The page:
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I have an order table, and in the order table I have a contact_id.

Now, each contact is linked to an account. For my order table, should I have both contact_id and account_id?

If I wanted to say, list all orders for account ABC, I could just look through all orders where account_id = "ABC's id"

If I had just the contact_id I would have to go through all the contacts and then pull orders based on each contact_id... this seems kind of like a pain in the neck.

I don't know if this is really a normalization question, but the easy way seems a little redundant, but I'm not 100% sure. What is the accepted best practices for doing something like this?

Thanks in advance.

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To answer your title: "Yes. Yes, it does." –  Jon of All Trades Jun 6 at 23:02

2 Answers 2

There are different levels of normalization. If your business logic is set up where each contact has an associated account (but more than one contact can be in an account), then there is no reason to put the account ID in the order table because you can get it by going back to the contact table. In other words, account ID in the contact table is a foreign key.

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Ok, this is what I was wondering. I'm actually building something to add into a SugarCRM database. I need to pull the information out. The accounts and contacts are related through another table. If I wanted to list orders by account, wouldn't just having the contact_id make for more work for me, the db.. everybody/thing involved? –  Dan Jun 6 at 23:32
    
It's hard to say without looking at your design - you could post a database diagram. Normalization's goal is not to reduce work. It uses relations to minimize space used. It is for this reason that some organizations choose to de-normalize certain parts of their databases, to improve performance. However, in your case that is probably not necessary. –  Dave.Gugg Jun 9 at 13:31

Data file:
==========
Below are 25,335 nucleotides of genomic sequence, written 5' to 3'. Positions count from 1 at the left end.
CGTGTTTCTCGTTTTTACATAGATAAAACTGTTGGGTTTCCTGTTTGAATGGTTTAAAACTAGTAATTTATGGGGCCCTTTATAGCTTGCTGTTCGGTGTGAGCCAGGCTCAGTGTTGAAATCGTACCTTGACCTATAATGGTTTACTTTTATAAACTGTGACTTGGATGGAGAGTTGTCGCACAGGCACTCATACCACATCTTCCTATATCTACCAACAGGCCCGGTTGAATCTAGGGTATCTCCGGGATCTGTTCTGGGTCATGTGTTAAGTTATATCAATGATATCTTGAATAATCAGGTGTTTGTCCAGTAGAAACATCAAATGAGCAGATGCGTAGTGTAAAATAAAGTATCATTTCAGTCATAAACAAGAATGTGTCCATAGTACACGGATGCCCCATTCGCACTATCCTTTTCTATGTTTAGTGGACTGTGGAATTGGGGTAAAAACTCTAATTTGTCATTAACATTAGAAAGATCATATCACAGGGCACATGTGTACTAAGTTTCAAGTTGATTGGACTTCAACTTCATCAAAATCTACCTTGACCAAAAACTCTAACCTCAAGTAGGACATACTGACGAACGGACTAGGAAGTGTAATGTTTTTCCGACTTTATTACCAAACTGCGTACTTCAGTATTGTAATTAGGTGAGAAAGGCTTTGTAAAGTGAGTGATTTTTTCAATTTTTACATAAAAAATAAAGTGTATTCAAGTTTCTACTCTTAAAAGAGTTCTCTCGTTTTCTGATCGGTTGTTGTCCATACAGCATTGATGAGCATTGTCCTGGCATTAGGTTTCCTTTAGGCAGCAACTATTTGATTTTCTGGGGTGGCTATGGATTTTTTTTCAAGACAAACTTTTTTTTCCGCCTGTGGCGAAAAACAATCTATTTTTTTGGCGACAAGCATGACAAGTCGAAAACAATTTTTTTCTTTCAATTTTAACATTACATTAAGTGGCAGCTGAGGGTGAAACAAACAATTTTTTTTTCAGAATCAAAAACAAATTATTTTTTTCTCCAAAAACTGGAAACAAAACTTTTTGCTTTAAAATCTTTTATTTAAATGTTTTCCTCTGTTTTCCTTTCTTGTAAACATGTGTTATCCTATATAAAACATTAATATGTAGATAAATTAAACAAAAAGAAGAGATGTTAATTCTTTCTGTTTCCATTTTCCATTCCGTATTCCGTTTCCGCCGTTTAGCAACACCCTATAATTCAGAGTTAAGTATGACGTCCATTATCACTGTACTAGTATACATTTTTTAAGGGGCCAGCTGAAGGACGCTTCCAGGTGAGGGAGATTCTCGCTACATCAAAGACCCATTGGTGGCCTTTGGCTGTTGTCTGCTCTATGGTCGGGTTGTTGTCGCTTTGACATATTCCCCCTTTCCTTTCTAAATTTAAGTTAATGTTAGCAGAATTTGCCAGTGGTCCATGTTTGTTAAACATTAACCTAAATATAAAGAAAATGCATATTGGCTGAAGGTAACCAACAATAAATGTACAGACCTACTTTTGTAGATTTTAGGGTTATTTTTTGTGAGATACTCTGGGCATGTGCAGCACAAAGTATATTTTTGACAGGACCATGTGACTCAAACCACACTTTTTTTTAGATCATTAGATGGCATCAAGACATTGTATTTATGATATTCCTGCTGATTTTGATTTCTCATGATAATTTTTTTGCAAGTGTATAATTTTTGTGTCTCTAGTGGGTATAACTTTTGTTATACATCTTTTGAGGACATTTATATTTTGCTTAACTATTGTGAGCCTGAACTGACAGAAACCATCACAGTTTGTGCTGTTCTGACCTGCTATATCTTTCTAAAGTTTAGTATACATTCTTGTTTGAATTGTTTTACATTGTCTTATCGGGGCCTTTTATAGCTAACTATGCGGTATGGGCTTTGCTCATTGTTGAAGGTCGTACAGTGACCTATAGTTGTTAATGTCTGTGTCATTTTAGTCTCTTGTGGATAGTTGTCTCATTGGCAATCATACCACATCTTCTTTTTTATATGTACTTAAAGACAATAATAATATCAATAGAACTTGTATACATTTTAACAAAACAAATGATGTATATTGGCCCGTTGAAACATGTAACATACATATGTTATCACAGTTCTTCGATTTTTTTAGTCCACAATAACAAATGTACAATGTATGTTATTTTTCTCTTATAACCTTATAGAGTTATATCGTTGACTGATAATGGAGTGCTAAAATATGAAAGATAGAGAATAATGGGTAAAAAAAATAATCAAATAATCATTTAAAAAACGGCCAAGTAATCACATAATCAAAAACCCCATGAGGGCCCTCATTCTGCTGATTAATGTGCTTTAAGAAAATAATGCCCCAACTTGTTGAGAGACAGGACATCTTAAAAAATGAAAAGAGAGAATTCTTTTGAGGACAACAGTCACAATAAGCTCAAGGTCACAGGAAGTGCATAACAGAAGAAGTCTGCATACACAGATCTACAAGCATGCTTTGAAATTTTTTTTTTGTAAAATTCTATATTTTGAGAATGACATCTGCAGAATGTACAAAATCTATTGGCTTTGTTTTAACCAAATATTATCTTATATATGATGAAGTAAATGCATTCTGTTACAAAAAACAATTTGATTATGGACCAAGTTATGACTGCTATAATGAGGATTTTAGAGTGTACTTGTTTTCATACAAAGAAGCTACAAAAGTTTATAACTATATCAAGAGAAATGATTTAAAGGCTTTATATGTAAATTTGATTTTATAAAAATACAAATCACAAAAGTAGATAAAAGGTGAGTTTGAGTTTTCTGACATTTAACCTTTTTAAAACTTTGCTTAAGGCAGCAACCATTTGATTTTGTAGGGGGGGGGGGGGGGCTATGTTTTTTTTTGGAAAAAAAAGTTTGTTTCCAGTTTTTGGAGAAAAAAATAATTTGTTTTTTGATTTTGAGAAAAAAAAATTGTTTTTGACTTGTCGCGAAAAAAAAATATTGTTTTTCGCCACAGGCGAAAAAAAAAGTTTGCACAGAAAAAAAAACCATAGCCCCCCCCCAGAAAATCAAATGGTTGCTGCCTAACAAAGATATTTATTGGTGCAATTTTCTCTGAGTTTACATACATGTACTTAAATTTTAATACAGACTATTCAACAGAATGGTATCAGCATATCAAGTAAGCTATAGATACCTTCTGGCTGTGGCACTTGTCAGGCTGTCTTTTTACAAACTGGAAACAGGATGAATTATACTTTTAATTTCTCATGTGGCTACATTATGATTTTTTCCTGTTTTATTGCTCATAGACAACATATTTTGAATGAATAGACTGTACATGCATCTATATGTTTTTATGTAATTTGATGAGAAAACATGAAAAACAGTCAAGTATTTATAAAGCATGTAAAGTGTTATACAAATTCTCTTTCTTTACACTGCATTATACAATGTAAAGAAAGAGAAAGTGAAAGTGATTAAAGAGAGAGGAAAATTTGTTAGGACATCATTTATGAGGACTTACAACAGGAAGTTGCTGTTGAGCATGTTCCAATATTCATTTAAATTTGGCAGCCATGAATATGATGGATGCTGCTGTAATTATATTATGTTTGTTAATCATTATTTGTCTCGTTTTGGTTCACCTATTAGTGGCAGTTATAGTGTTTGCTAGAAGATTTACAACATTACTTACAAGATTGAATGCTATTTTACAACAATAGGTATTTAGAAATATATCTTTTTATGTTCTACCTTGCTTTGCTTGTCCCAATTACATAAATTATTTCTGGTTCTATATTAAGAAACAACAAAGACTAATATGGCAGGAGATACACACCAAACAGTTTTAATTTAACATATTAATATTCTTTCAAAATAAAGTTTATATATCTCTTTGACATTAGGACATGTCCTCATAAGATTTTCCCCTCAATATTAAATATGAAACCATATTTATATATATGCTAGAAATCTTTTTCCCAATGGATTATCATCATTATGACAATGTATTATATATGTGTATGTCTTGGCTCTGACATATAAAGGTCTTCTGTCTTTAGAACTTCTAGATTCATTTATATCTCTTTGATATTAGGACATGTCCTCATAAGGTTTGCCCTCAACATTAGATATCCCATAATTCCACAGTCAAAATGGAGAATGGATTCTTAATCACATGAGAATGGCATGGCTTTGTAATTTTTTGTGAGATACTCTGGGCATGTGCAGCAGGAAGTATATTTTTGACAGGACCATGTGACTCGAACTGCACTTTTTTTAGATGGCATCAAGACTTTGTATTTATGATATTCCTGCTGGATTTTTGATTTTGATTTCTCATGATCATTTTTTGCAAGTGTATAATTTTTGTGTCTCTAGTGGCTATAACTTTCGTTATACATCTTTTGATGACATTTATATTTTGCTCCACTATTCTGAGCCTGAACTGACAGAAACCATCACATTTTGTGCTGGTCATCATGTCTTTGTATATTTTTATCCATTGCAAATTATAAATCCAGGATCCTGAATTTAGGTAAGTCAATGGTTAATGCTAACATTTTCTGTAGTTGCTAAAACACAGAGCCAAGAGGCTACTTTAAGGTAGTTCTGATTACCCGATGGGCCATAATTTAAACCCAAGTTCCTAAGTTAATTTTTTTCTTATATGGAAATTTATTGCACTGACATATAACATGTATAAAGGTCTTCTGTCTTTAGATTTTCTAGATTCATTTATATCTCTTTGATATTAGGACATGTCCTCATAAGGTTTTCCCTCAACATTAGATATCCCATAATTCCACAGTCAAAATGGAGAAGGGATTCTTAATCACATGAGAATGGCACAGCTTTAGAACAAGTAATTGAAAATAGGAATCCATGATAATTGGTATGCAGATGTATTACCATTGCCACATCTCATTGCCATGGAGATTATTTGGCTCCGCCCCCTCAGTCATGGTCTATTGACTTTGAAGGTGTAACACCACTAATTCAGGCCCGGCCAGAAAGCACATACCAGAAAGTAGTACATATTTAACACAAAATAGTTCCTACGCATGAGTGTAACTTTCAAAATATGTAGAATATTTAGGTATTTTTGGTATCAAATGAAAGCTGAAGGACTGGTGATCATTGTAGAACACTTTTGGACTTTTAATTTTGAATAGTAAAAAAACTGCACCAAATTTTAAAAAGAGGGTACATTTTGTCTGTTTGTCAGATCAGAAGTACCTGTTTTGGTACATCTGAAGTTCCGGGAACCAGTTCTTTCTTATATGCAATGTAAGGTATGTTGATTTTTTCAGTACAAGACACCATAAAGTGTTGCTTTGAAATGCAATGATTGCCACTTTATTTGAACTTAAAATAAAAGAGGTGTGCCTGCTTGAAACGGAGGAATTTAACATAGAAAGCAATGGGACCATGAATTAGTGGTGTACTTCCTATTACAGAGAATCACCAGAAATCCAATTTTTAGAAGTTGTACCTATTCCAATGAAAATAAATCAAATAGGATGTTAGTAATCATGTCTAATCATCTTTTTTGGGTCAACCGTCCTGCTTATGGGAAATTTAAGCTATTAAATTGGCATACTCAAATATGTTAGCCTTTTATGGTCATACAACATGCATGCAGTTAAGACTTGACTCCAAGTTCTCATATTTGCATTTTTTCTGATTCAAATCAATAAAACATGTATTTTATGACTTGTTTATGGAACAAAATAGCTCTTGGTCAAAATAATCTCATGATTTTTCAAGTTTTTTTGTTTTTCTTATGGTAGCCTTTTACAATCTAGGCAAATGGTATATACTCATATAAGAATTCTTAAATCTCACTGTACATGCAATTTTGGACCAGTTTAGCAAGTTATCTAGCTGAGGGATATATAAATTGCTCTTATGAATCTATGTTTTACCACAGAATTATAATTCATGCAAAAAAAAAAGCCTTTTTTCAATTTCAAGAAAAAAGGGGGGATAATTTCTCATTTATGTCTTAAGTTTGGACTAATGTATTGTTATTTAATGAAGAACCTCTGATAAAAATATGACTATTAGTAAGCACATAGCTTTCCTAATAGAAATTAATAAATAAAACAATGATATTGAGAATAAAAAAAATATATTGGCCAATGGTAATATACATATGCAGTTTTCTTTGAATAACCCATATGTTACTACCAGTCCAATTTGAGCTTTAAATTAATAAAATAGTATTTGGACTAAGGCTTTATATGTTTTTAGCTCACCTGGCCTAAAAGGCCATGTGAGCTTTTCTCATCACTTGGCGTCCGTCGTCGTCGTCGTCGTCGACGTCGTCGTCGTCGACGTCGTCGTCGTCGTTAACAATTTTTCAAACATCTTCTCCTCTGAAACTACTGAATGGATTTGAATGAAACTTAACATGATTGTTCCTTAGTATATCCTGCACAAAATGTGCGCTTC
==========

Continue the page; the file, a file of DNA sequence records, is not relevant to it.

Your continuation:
The trick here is modeling the business practice. For example: Is it possible that the order fulfilling company (owner of the database) may fulfill orders from a company large enough to have departments that can independently order items without going through a single contact? Or can the business process somehow guarantee that a single contact per account will be used? If the former is the case, then include both in the orders table, as you might have, say, one IBM account, but multiple people from the company using the account. In this scenario, having only the contact_id in the orders table would suffice, and you can relate contacts to companies elsewhere.

Alternately, perhaps there's a situation where a broker is buying under multiple accounts, in which case a single contact_id in the orders table would not suffice if the contact_id is related to 1 or more companies elsewhere. The contact_id and company_id in the orders table covers both scenarios, but the business practice and domain may make this scenario unnecessary, even superfluous.

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